Principles of Corneal Cross-Linking


Originally, corneal cross-linking (CXL) was introduced to prevent the progression of keratoconus. However, during in vitro and in vivo experiments, in addition to the biomechanical stabilization of the cornea, an increased resistance of tissue against melting enzymes may occur. Consequently, the first publication on clinical application of CXL was about melting disease in the cornea. Between 2000 and 2003, our group in Dresden reported on CXL for keratoconus at several meetings and Gregor Wollensak presented the first prospective study on corneal CXL in 23 eyes with a follow-up of 1 year and longer. He reported stabilization and even regression of keratoconus as detected by corneal topography in all cases. Based on this publication, the international community took notice of CXL of the cornea and prospective studies were launched in countries such as Italy and Australia. During the following years, the technique was improved: the Dresden Protocol (30 minutes riboflavin/dextrane application, 30 minutes ultraviolet [UV] light application of 3 mW/cm 2 , 7 mm in diameter) was established and safety limits defined.

Basic Principles

During the CXL process, hyperactive radicals are generated that produce new chemical bonds within the cornea. Four ingredients are necessary to accomplish corneal CXL: riboflavin, oxygen, UV light, and the extracellular matrix of the cornea. Seconds after switching on the UV light, the pool of oxygen diluted in the cornea is exhausted ; therefore the oxygen-dependent CXL pathway may play only a minor role. The remaining participants in the CXL process (extracellular matrix, riboflavin, and UV light) and their interaction can be modeled using a mathematical model that was developed in material science.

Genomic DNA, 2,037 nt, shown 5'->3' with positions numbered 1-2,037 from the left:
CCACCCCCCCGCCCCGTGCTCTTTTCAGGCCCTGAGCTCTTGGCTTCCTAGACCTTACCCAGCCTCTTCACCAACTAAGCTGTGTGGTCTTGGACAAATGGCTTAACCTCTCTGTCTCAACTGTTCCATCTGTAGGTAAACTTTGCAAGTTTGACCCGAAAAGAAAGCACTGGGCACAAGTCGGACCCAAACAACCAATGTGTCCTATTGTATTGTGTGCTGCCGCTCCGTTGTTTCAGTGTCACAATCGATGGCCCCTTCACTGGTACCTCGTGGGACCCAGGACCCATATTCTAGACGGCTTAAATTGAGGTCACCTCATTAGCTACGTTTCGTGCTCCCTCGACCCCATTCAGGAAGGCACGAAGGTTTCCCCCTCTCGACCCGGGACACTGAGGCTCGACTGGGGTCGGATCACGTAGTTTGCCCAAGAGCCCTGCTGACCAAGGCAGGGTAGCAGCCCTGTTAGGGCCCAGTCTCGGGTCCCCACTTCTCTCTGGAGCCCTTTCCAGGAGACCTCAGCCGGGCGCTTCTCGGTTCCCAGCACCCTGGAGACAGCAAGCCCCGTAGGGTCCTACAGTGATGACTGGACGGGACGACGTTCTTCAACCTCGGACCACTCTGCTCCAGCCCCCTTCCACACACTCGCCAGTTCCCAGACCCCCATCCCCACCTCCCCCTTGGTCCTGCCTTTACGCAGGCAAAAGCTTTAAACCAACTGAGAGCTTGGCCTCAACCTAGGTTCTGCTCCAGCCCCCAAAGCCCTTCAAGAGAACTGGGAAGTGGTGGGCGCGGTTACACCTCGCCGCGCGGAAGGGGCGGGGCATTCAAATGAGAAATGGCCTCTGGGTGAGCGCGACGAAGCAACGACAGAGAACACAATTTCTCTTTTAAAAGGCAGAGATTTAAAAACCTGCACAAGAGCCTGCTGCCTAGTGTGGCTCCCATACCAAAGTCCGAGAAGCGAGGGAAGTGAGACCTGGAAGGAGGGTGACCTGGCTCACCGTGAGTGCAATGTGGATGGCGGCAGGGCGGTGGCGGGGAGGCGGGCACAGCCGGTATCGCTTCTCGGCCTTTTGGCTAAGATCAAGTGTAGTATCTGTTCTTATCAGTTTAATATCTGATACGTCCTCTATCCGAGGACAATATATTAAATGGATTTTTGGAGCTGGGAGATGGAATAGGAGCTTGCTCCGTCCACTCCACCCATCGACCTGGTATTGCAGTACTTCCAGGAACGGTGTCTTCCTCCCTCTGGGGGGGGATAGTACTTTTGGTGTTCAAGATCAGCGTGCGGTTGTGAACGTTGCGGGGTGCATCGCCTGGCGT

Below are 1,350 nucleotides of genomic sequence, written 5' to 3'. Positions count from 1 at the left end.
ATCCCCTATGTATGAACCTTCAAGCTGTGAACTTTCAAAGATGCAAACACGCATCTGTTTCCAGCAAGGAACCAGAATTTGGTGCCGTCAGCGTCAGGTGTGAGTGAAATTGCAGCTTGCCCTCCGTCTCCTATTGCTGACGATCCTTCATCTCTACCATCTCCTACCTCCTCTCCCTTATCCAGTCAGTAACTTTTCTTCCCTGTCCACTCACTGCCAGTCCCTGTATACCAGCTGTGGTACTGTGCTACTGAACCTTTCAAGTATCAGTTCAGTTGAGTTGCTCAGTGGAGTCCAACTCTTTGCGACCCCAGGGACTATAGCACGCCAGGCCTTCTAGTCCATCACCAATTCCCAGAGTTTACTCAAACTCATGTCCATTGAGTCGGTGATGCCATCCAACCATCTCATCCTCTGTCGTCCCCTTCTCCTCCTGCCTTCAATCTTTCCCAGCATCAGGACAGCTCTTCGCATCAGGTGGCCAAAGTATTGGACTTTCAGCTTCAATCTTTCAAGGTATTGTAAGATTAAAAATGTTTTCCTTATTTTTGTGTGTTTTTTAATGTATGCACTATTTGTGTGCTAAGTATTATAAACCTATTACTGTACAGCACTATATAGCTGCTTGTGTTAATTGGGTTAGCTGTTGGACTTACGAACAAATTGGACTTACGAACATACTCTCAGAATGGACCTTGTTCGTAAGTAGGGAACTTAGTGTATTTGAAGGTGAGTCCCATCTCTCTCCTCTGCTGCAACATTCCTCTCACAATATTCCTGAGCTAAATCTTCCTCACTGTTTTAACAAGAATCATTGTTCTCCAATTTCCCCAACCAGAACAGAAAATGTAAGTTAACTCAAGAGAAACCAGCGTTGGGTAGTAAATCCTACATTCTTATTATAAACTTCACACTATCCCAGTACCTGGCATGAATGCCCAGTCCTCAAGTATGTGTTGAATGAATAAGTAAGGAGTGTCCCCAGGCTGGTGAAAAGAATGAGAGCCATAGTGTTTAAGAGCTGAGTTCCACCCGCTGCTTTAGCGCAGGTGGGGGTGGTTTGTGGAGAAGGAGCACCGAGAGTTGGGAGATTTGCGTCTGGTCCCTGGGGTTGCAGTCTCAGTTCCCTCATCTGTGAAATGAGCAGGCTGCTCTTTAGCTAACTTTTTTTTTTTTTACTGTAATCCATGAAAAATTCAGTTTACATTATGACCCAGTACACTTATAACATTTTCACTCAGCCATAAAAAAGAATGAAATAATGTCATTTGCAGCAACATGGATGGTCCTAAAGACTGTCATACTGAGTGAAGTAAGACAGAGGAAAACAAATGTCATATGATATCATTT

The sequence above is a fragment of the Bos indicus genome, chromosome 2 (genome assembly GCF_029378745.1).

The intensity I of the UV light at a point P inside the cornea is dependent on the depth z = z r •cos α and the local concentration of riboflavin c(z). The Lambert-Beer law leads to

<SPAN role=presentation tabIndex=0 id=MathJax-Element-1-Frame class=MathJax style="POSITION: relative" data-mathml='I(z)=I0·exp(−ε·c(z)·z/cosα),’>?(?)=?0·exp(?·?(?)·?/cos?),I(z)=I0·exp(−ε·c(z)·z/cosα),
with I 0 being the (homogenous and perpendicular to the surface) light intensity in the corneal plane. Owing to the oblique incidence in the periphery of the UV light, a reduced intensity/area I c follows a simple cosine law:
<SPAN role=presentation tabIndex=0 id=MathJax-Element-2-Frame class=MathJax style="POSITION: relative" data-mathml='Ic=I0·cosα.’>??=?0·cos?.Ic=I0·cosα.
For simplification, a linear decrease of the riboflavin concentration from the front to the rear surface of the cornea (thickness d) is assumed:
<SPAN role=presentation tabIndex=0 id=MathJax-Element-3-Frame class=MathJax style="POSITION: relative" data-mathml='c(z)=c0·(1−z/d).’>?(?)=?0·(1?/?).c(z)=c0·(1−z/d).
However, this assumption is not correct: Ehmke et al. measured the riboflavin gradient inside the cornea by means of 2 photon microscopy and found a sinusoidal decay toward deeper layers of the stroma that, in first order, may be approximated by a linear function.

Following the theory of polymerization, the local radical formation rate R(z,α) is proportional to the square root of the product of riboflavin concentration and light intensity:

<SPAN role=presentation tabIndex=0 id=MathJax-Element-4-Frame class=MathJax style="POSITION: relative" data-mathml='R(z,α)=k·(c(z)·I(z))1/2′>?(?,?)=?·(?(?)·?(?))1/2R(z,α)=k·(c(z)·I(z))1/2

<SPAN role=presentation tabIndex=0 id=MathJax-Element-5-Frame class=MathJax style="POSITION: relative" data-mathml='=k·(c0(1−z/d))1/2·Ic1/2·exp(−ε·c(z)·z/2·cosα).’>=?·(?0(1?/?))1/2·??1/2·exp(?·?(?)·?/2·cos?).=k·(c0(1−z/d))1/2·Ic1/2·exp(−ε·c(z)·z/2·cosα).

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Oct 10, 2019 | Posted by in OPHTHALMOLOGY | Comments Off on Principles of Corneal Cross-Linking

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